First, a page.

First, search engine optimization (SEO) can be understood as “the process of getting traffic from the “free,” “organic,” “editorial” or “natural search results on search engines.” This includes things on your webpage such as substantial, fresh and engaging content that includes specific keywords likely to be Googled often. The architecture of your webpage is another important SEO factor: how quickly does your site load? Is your site secure (think: HTTPS); can various search engines “crawl” your site easily? Lastly, does you site utilize HTML efficiently? For example, HTML title tags should contain keywords related to page topics. Is your meta-description tag descriptive of the page it’s associated with? Even the color and design of your page matters for SEO – if your color and design template hide the words you want pages to be found for, your ranking on Google and other search engines is sure to fall.
On the other hand, there is social media marketing (SMM). SMM is more or less a “catch-all” term for any marketing activity conducted over social media platforms rather than on your own hosted website. SMM can include Facebook advertising campaigns where you spend a certain amount of money to promote your content within Facebook to a set audience – your followers, their friends, and even third party affiliations. It can also be – as we’re seeing more and more lately – as paid-for branded stories on Instagram and Snapchat, as well as organic viral content from Reddit or newspaper editorials. How does this affect your company? Search Engine Land would respond, saying, “Social media often feeds into the discovery of new content such as news stories, and “discovery” is a search activity. Social media can also help build links that in turn support SEO efforts.” Additionally, searches are often performed on social sites to locate content. Social connections may [very well] affect the relevancy of some search results, either within an online networking channel or a search engine.
Search Engine Land had quite a bit to say. We’ll focus on the most important distinction, however, when it comes to parsing SMM and SEO: Social media can help build links that strengthen SEO efforts.
SEO vs. SMM
Previously, these two spaces were somewhat segregated. While they of course impacted each other, that impact could be increased or decreased due to how much effort was put into either option: SEO or SMM. Now, there is only one option: for a successful online identity, which translates to a successful business practice, SEO and SMM must be concurrently utilized.
For example, while Google used to weigh the results of crawling webpages more than that of social media sites, that has all changed. According to Matt Cutts, former chief of Google’s Webspam Team, noted in a 2014 video that “Google treats social networks just like any other website and… [neither] receives special treatment.”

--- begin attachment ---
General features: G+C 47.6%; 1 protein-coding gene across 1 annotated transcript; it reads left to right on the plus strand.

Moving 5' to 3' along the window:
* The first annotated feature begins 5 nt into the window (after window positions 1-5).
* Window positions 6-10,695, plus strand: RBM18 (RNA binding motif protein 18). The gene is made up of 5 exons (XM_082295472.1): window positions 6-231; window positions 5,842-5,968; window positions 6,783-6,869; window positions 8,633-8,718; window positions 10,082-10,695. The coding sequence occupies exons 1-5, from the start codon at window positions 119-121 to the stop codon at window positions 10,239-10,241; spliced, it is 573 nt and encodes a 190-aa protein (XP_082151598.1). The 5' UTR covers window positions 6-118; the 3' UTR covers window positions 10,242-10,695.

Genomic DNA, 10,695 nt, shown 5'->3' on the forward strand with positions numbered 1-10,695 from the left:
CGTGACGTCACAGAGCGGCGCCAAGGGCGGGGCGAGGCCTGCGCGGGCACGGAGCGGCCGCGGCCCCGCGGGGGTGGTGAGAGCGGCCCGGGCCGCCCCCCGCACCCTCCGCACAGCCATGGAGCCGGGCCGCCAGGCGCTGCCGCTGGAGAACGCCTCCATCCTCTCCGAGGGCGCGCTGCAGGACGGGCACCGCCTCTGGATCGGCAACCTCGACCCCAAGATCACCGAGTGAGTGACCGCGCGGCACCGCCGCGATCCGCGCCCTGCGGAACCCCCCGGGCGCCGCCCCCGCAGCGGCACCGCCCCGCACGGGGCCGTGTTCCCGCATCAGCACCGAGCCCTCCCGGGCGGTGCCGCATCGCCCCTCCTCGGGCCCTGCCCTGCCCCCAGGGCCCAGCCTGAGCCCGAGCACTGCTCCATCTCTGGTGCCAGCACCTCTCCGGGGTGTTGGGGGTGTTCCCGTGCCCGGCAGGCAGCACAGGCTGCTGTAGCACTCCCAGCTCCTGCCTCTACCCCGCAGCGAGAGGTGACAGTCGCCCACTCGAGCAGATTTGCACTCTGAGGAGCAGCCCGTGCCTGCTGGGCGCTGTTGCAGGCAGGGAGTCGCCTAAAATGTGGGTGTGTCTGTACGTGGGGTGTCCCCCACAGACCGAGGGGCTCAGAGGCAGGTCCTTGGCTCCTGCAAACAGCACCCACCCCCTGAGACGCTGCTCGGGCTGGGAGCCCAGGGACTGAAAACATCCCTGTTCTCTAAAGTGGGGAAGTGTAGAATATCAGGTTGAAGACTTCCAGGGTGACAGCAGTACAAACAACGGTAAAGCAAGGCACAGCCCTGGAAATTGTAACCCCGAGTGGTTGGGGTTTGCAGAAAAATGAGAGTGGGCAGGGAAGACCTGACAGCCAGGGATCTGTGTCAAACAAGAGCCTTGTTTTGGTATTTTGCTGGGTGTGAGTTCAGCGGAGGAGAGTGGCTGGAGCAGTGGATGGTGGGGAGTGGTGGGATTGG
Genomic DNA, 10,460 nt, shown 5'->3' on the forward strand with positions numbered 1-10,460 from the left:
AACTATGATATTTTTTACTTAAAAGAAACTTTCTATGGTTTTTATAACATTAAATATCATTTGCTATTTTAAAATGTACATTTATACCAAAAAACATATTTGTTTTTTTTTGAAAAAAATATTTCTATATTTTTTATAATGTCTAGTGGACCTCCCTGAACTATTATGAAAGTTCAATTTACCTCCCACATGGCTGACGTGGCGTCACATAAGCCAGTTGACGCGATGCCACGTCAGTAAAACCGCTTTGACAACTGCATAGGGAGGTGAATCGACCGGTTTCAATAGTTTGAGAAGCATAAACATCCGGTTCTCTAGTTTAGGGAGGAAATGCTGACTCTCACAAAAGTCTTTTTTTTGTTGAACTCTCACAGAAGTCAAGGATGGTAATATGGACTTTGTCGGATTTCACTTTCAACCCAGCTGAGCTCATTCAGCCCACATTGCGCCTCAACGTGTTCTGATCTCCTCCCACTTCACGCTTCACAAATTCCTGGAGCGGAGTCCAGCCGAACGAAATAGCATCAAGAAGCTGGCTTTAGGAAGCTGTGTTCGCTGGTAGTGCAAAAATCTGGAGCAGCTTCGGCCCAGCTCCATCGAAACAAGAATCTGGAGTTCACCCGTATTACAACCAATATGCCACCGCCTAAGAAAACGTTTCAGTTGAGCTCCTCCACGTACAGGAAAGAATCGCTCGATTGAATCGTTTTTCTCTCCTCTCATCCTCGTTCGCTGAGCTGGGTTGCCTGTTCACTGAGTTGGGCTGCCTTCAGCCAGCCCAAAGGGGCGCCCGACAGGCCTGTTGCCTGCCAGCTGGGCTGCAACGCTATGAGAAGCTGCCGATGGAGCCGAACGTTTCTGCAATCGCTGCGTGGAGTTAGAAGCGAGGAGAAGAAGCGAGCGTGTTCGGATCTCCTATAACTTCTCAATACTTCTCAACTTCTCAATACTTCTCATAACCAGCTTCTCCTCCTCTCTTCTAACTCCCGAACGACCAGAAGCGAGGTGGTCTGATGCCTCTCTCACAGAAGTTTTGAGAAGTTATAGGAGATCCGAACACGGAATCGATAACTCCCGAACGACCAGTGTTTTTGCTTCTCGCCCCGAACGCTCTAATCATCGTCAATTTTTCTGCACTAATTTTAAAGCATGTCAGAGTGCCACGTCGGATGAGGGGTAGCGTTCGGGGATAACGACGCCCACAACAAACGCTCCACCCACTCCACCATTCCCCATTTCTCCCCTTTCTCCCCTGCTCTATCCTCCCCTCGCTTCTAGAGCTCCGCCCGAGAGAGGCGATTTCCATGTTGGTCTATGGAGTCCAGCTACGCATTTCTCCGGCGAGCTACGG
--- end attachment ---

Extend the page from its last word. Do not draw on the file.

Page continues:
Further substantiating the idea that a strong social media marketing presence in tandem with effective search engine optimization comes in the form of Searchmetrics’ Rebooting Ranking Factors White Paper. While it discusses a swath of new findings, paramount for our purposes is one key takeaway: “There is a correlation between social signals and ranking position.” In other words, highly ranked websites have a much greater social media presence than their competitors – and vice versa.
Is Content Still King?
Digital Marketing Consultant Alexandra Tachalova pondered a similar question. So, she performed a brief experiment. Alexandra researched popular SMM and SEO blogs with the hypothesis that SMM blogs would fare better with redirects to their website from social media shares, while SEO blogs would obtain most of their traffic organically and have a boosted search engine ranking because of that– it is a Search Engine Optimization website, after all.
As it turns out, her hypothesis was not completely correct. Social media marketing blogs did get more engagement on social media rather than organic links and search queries. However, this seemed to result in a higher page ranking. The reasoning? The SMM blogs’ social media content was linked to from other websites, which in turn boosted their organic optimization thus boosting their ranking more so than if only social media or organic referrals were used alone.
Popularity Begets Popularity
We’ve found that popularity and page rankings go hand in hand for our clients, and SiteProNews backs up this evidence with findings of their own. A popular website – one that garners a significant amount of traffic from more than just search engines – will rise in the rankings. This makes things difficult for those who have yet to break into that circle of “popularity” where, once you’re popular, the cycle continues and your online (and hopefully offline) impact continues to grow. While this certainly makes things harder when you’re just starting out, there are many ways to break into the upper echelon of online popularity. If you manage to get a lot of page views from non-search engine sources, Google will assume that your site has evocative content important to its audience. Therefore, your site will start climbing the rankings, with each step forward allowing you to be seen by exponentially more people. To get there, though, your content is one of the most important driving factors for initial and sustained success.
The Missing Link: SEO and SMM
Although Google is notoriously secretive about its algorithmic updates and how they affect page rankings, knowing exactly how Google does what it does is only one important factor amidst many. As Alexandra Tachalova has said, “SEO and SMM are like pizza and cheese: you can get one without the other, but, believe me, it isn’t worth it.” For this reason, she always recommends optimizing both channels vigorously and simultaneously.